One important thing that the newly released 2012 whites from Campania and other great white wine regions such as Marche and Alto Adige (I’ll review these whites in my next post) have is their amazing quality, as 2012 is an excellent, even outstanding vintage for white wines not only in these areas, but all throughout Italy. I’ll write a post about this vintage soon; it really is amazing, but I’ve had 2012 whites from Piemonte and Umbria – regions better known for red wines – that are first rate and among the best I’ve tasted in recent years from these areas.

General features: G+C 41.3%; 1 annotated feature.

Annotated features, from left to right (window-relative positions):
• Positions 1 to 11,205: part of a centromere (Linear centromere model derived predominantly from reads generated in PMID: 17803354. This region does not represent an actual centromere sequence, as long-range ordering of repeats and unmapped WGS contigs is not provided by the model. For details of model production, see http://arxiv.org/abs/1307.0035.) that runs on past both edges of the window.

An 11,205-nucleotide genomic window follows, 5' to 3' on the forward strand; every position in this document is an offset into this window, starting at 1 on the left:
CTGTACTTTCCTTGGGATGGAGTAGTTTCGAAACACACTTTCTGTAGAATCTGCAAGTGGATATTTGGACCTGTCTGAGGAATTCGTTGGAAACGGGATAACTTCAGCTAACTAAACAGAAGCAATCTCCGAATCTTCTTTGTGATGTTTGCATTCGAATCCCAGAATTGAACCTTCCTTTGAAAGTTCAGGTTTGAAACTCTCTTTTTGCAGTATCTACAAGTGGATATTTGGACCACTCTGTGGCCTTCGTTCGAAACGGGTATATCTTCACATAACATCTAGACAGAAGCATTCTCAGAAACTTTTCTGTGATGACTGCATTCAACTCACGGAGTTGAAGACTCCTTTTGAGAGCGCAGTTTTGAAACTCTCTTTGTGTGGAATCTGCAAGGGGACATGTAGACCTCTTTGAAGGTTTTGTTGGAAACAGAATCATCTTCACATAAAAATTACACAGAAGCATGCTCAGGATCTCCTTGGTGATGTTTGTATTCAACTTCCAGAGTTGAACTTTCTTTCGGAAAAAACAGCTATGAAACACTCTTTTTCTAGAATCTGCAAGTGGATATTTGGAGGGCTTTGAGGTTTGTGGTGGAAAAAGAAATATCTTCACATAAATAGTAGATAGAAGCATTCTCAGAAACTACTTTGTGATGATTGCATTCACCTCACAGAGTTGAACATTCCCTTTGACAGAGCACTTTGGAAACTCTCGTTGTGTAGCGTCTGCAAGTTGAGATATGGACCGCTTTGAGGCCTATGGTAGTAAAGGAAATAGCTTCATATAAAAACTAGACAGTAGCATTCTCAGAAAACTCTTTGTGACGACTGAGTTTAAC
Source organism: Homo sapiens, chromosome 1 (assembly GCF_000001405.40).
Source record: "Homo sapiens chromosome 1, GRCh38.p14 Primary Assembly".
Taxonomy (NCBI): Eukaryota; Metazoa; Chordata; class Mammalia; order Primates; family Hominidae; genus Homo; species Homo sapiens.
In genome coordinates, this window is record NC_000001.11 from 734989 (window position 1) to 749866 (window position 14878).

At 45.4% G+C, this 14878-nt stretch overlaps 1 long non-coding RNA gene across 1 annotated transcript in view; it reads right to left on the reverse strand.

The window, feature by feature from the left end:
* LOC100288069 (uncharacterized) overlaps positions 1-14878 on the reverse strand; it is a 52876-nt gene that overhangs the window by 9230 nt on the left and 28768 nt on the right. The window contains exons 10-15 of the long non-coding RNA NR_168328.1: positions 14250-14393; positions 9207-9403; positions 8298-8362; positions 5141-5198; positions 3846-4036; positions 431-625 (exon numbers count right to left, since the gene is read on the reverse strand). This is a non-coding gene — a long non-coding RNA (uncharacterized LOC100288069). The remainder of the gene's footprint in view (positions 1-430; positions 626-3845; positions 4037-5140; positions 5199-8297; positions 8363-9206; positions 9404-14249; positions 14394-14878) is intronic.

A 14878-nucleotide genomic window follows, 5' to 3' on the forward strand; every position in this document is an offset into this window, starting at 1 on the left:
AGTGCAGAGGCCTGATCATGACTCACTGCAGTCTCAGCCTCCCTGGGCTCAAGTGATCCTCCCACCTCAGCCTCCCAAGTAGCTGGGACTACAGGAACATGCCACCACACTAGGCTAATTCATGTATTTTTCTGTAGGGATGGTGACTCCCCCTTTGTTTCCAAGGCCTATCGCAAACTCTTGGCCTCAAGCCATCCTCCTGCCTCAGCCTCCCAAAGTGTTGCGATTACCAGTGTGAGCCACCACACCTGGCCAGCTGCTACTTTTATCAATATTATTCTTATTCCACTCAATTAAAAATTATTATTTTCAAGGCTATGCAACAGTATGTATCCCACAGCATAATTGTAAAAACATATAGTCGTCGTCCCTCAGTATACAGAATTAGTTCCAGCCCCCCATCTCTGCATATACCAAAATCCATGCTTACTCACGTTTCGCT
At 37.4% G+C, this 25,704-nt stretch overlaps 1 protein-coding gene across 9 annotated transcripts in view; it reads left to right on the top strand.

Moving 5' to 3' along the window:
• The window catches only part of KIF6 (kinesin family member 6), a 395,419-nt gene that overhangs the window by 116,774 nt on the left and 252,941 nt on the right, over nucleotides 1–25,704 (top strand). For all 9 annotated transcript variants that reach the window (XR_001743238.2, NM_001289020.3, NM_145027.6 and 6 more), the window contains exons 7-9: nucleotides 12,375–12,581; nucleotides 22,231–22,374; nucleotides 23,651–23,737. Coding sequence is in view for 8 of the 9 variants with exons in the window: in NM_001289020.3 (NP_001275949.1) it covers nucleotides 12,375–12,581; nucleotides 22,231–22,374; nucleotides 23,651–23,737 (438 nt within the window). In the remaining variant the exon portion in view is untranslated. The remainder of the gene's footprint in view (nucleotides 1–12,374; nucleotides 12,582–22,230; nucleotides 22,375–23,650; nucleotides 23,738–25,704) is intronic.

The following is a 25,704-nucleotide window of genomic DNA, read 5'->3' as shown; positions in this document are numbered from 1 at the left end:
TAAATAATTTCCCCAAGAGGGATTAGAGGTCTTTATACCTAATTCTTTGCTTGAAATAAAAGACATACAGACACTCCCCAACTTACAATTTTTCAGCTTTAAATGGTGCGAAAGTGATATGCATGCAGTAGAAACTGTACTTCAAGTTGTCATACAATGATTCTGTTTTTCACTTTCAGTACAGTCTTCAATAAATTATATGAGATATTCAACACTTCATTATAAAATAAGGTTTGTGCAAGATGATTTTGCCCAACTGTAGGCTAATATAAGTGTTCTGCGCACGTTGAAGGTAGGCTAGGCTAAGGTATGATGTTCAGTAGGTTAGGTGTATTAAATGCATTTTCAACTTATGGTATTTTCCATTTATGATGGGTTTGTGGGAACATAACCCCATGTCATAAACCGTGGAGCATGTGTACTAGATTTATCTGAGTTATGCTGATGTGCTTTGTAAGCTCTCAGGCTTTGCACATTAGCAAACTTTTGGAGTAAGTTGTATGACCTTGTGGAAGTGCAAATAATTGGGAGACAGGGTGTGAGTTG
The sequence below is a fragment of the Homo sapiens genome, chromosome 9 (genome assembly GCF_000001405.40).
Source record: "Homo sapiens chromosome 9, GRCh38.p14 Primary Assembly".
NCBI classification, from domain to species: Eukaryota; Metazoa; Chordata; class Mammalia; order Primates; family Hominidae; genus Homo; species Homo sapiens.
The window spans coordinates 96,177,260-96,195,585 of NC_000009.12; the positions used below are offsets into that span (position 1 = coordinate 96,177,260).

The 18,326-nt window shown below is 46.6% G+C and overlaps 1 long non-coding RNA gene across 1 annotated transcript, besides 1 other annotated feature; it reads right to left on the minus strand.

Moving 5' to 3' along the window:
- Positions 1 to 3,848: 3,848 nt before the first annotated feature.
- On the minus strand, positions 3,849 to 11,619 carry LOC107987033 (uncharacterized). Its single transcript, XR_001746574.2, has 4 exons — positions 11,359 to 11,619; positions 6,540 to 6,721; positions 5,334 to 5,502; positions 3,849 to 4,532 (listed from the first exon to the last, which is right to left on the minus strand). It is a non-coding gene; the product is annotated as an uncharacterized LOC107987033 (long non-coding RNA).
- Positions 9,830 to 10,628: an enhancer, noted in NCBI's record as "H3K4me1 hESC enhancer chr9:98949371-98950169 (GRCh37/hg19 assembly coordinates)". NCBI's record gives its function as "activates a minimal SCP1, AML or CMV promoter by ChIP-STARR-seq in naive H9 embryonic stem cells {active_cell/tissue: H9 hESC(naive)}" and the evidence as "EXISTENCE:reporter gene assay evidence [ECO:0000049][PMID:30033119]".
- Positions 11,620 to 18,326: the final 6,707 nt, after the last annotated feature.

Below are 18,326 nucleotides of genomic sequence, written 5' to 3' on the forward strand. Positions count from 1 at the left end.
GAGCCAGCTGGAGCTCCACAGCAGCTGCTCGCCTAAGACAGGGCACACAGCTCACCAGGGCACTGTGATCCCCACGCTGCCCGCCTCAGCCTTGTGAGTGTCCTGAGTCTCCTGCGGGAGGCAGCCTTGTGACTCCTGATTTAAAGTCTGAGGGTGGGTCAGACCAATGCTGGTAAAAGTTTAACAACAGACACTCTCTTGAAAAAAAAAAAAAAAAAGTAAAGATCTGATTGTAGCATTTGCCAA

So imagine how good the 2012 whites are from zones such as Greco di Tufo and Fiano di Avellino in Campania. Ironically, it didn’t seem as though 2012 was going to be much of a year at all for distinctive whites, especially early on, as the warm temperatures rushed ripening a bit. But according to several producers I spoke with there, rains in September slowed things down and allowed more hangtime, thus resulting in wines of more pronounced aromatics and better natural acidity, as compared to 2011, a very nice, but not great vintage (the 2011 whites are rich and slightly more alcoholic, so they grab your attention, but as a rule they will not age as long as they are not as well structured).